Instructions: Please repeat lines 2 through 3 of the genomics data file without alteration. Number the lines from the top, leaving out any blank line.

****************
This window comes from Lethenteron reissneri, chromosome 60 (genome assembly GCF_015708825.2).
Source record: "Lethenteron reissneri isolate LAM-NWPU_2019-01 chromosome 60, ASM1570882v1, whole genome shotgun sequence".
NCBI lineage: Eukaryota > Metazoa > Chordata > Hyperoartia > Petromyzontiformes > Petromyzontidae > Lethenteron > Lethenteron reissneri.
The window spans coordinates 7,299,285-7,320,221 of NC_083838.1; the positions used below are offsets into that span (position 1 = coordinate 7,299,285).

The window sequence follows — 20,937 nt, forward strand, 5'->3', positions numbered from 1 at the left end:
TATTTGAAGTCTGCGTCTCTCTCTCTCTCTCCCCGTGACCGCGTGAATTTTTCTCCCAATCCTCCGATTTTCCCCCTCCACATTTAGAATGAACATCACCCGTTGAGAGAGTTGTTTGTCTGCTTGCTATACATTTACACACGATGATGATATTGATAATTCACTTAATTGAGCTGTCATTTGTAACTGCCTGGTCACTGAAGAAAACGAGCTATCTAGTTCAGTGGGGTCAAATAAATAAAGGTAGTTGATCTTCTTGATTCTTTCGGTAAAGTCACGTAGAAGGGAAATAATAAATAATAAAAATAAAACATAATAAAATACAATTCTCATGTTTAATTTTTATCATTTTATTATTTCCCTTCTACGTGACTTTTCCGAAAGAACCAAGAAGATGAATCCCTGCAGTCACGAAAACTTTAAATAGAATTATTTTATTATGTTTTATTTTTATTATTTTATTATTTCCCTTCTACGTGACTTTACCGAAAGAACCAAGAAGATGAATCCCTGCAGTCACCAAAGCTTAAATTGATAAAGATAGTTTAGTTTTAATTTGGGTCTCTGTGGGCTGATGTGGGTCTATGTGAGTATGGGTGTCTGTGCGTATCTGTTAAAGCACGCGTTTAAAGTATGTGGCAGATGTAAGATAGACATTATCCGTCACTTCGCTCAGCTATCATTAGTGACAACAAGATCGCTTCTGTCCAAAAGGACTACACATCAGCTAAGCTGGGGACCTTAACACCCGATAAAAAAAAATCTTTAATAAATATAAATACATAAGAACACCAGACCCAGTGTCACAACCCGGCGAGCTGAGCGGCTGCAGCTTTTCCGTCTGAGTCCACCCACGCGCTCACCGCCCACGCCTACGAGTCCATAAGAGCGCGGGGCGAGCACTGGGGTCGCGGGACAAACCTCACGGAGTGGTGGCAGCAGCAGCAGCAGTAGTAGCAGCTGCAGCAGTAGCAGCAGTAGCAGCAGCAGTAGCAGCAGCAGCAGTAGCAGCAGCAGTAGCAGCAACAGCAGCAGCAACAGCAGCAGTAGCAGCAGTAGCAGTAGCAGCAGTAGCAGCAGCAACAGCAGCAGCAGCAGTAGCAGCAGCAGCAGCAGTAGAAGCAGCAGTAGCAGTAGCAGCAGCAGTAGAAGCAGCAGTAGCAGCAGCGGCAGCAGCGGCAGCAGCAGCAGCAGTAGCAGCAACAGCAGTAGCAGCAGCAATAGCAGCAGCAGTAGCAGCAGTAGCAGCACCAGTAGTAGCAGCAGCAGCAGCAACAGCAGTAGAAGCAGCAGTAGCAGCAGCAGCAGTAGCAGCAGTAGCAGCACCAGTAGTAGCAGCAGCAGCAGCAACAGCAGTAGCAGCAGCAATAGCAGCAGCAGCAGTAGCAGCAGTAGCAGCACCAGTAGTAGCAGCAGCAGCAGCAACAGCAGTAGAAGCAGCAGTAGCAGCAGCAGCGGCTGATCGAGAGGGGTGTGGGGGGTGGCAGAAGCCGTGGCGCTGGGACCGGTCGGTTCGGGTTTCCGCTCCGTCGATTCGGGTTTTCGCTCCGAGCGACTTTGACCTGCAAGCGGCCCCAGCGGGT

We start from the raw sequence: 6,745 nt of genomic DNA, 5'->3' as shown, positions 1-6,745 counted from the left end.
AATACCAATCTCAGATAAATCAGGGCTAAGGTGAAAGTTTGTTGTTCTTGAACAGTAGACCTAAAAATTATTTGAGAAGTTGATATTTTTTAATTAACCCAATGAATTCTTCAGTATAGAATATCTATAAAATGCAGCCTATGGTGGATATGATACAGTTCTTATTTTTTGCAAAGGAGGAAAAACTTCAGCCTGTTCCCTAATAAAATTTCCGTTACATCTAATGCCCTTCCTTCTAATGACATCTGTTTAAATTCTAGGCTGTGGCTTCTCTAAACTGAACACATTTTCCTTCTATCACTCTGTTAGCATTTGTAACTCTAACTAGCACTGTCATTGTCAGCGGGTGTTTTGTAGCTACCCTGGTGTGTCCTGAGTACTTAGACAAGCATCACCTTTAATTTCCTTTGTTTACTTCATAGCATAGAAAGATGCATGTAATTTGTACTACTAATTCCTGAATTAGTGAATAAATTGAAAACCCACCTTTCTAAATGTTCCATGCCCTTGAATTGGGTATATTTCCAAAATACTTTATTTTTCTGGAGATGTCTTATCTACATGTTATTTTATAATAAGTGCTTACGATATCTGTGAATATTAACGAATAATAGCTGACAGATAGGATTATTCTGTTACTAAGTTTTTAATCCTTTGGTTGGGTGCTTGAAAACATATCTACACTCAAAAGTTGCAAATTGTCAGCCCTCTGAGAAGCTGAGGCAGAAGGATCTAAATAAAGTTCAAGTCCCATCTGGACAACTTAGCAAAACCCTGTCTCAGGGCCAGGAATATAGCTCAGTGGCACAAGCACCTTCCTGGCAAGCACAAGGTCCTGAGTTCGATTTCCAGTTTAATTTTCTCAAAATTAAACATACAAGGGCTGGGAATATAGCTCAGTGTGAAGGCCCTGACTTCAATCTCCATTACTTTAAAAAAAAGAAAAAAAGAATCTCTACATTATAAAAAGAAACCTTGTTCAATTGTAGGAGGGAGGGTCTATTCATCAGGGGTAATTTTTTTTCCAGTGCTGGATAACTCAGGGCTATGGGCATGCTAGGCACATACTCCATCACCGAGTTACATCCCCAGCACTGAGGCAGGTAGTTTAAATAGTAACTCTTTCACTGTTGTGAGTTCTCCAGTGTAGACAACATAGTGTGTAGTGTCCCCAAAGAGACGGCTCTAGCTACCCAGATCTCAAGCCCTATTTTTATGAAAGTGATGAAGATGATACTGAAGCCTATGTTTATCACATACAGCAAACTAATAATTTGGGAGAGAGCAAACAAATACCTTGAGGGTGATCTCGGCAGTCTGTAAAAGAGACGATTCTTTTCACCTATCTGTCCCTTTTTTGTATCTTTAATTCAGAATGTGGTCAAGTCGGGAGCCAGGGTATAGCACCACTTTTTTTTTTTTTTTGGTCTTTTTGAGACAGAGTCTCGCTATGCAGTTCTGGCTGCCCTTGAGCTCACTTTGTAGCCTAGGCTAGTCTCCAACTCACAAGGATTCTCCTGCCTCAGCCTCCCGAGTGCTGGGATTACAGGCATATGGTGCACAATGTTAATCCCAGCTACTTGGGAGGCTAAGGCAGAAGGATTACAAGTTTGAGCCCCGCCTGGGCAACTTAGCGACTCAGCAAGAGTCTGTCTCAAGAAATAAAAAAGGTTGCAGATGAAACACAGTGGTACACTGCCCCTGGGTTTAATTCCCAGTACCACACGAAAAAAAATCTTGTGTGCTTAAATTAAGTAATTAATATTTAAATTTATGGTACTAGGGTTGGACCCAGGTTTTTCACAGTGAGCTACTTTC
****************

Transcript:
Source record: "Lethenteron reissneri isolate LAM-NWPU_2019-01 chromosome 60, ASM1570882v1, whole genome shotgun sequence".
NCBI lineage: Eukaryota > Metazoa > Chordata > Hyperoartia > Petromyzontiformes > Petromyzontidae > Lethenteron > Lethenteron reissneri.